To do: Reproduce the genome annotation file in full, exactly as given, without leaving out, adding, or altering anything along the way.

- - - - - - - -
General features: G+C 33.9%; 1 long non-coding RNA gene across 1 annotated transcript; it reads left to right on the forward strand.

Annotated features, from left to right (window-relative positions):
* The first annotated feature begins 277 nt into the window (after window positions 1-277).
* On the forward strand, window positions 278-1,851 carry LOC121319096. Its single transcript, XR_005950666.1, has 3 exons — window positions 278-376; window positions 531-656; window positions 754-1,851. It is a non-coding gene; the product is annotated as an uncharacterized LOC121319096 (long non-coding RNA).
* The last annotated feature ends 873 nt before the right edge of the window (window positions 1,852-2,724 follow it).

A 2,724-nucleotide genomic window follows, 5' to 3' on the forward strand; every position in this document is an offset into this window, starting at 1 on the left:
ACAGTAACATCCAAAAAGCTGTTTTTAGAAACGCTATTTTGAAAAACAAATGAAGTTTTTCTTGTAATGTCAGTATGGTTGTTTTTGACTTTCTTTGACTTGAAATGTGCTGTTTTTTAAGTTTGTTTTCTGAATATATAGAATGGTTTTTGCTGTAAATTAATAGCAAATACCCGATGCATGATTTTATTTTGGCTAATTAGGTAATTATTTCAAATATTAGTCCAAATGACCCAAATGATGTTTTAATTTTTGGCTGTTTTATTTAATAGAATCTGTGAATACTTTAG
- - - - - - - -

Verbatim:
General features: G+C 33.9%; 1 long non-coding RNA gene across 1 annotated transcript; it reads left to right on the forward strand.

Annotated features, from left to right (window-relative positions):
* The first annotated feature begins 277 nt into the window (after window positions 1-277).
* On the forward strand, window positions 278-1,851 carry LOC121319096. Its single transcript, XR_005950666.1, has 3 exons — window positions 278-376; window positions 531-656; window positions 754-1,851. It is a non-coding gene; the product is annotated as an uncharacterized LOC121319096 (long non-coding RNA).
* The last annotated feature ends 873 nt before the right edge of the window (window positions 1,852-2,724 follow it).

A 2,724-nucleotide genomic window follows, 5' to 3' on the forward strand; every position in this document is an offset into this window, starting at 1 on the left:
ACAGTAACATCCAAAAAGCTGTTTTTAGAAACGCTATTTTGAAAAACAAATGAAGTTTTTCTTGTAATGTCAGTATGGTTGTTTTTGACTTTCTTTGACTTGAAATGTGCTGTTTTTTAAGTTTGTTTTCTGAATATATAGAATGGTTTTTGCTGTAAATTAATAGCAAATACCCGATGCATGATTTTATTTTGGCTAATTAGGTAATTATTTCAAATATTAGTCCAAATGACCCAAATGATGTTTTAATTTTTGGCTGTTTTATTTAATAGAATCTGTGAATACTTTAG